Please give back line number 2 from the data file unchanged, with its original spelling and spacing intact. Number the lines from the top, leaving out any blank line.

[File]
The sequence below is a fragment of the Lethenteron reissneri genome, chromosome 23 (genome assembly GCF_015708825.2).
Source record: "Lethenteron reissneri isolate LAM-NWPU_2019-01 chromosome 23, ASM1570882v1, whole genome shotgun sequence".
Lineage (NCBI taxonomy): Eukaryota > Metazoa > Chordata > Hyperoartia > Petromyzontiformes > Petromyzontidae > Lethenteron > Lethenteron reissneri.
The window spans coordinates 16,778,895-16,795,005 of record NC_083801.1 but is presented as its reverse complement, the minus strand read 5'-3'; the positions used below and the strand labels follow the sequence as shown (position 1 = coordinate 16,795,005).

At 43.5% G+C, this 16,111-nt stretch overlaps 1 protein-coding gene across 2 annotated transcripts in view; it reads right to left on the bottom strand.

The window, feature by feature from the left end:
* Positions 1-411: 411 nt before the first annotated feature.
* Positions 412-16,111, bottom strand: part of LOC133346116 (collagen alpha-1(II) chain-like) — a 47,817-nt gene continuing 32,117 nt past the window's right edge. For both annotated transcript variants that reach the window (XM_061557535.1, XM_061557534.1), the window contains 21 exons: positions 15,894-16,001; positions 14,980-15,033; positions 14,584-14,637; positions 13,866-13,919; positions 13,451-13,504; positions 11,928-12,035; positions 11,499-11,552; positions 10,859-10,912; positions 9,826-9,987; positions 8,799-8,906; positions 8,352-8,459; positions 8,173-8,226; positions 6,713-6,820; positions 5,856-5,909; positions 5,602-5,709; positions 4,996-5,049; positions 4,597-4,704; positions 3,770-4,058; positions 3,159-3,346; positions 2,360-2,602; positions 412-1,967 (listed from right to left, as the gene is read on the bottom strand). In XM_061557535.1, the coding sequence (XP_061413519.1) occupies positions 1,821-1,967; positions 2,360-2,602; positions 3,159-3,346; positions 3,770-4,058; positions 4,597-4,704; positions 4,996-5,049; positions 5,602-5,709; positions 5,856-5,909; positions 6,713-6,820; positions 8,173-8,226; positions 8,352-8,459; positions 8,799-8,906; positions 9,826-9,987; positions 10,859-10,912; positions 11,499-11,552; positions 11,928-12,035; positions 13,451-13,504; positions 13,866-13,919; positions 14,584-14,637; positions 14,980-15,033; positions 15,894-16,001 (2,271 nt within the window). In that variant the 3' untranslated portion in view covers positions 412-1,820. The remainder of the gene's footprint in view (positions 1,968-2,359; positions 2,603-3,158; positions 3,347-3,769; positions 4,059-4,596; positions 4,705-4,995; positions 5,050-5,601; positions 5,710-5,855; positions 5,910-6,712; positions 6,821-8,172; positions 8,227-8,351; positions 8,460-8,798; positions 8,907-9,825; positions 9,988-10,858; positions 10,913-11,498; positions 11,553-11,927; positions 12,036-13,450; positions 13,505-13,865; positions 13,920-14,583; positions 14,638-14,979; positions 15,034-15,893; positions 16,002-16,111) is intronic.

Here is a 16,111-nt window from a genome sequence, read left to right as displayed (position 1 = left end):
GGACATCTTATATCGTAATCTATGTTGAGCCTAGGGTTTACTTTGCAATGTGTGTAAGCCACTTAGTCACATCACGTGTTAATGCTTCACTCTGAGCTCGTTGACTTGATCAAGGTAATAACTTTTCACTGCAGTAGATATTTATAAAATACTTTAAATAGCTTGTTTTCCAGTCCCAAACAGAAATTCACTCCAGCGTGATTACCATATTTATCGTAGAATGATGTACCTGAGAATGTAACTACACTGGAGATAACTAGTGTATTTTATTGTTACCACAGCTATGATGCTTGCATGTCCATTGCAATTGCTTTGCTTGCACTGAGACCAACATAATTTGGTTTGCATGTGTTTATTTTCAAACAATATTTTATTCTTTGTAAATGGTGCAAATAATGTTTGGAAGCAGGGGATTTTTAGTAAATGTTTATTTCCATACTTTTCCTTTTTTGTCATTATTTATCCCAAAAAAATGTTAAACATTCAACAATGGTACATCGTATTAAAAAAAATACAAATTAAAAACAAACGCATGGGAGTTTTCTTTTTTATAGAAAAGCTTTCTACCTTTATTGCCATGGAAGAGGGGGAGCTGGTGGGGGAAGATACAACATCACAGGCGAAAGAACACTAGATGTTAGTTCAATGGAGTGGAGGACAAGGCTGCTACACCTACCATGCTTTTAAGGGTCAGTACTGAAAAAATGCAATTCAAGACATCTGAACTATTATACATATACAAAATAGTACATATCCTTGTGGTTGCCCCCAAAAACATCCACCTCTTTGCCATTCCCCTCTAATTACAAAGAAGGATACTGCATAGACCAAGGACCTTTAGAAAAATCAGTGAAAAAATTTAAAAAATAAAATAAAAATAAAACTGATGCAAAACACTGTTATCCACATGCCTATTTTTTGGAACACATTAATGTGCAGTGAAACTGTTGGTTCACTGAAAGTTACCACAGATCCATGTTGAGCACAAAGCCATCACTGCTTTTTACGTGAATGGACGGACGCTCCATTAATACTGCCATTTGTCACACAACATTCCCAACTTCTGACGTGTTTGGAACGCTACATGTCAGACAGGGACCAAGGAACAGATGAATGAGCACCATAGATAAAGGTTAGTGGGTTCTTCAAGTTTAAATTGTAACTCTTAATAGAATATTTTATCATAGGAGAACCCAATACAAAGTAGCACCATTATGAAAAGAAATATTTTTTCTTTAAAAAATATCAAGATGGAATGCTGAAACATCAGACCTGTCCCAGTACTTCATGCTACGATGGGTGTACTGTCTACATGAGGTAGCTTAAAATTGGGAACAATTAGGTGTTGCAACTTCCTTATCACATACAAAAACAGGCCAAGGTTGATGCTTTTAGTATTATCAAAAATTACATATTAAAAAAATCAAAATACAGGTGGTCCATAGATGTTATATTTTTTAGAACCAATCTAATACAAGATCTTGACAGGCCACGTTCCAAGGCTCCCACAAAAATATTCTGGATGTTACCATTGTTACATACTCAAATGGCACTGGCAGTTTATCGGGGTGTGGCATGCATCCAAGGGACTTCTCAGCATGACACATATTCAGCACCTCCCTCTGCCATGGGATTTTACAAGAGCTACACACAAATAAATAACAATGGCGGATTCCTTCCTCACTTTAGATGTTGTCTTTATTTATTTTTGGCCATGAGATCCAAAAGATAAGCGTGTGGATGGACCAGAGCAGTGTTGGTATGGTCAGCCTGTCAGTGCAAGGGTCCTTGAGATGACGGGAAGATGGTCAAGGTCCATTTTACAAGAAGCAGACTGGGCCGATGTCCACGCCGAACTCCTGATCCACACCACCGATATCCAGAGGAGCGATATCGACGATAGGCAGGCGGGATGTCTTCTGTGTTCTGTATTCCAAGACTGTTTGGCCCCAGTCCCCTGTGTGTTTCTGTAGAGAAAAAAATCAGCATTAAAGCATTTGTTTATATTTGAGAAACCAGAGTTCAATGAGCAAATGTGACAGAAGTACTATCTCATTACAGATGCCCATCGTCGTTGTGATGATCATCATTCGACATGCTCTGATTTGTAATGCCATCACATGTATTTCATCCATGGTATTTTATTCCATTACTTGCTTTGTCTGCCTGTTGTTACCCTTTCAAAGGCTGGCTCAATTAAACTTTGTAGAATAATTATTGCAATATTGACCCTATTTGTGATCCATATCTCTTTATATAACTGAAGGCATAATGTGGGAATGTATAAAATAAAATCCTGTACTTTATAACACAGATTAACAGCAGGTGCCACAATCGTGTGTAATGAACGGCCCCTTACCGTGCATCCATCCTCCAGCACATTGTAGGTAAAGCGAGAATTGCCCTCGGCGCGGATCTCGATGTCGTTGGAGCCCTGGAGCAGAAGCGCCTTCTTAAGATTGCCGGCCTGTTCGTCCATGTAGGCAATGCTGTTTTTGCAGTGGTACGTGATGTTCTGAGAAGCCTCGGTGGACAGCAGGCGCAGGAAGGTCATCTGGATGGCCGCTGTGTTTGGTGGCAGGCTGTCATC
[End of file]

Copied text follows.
Source record: "Lethenteron reissneri isolate LAM-NWPU_2019-01 chromosome 23, ASM1570882v1, whole genome shotgun sequence".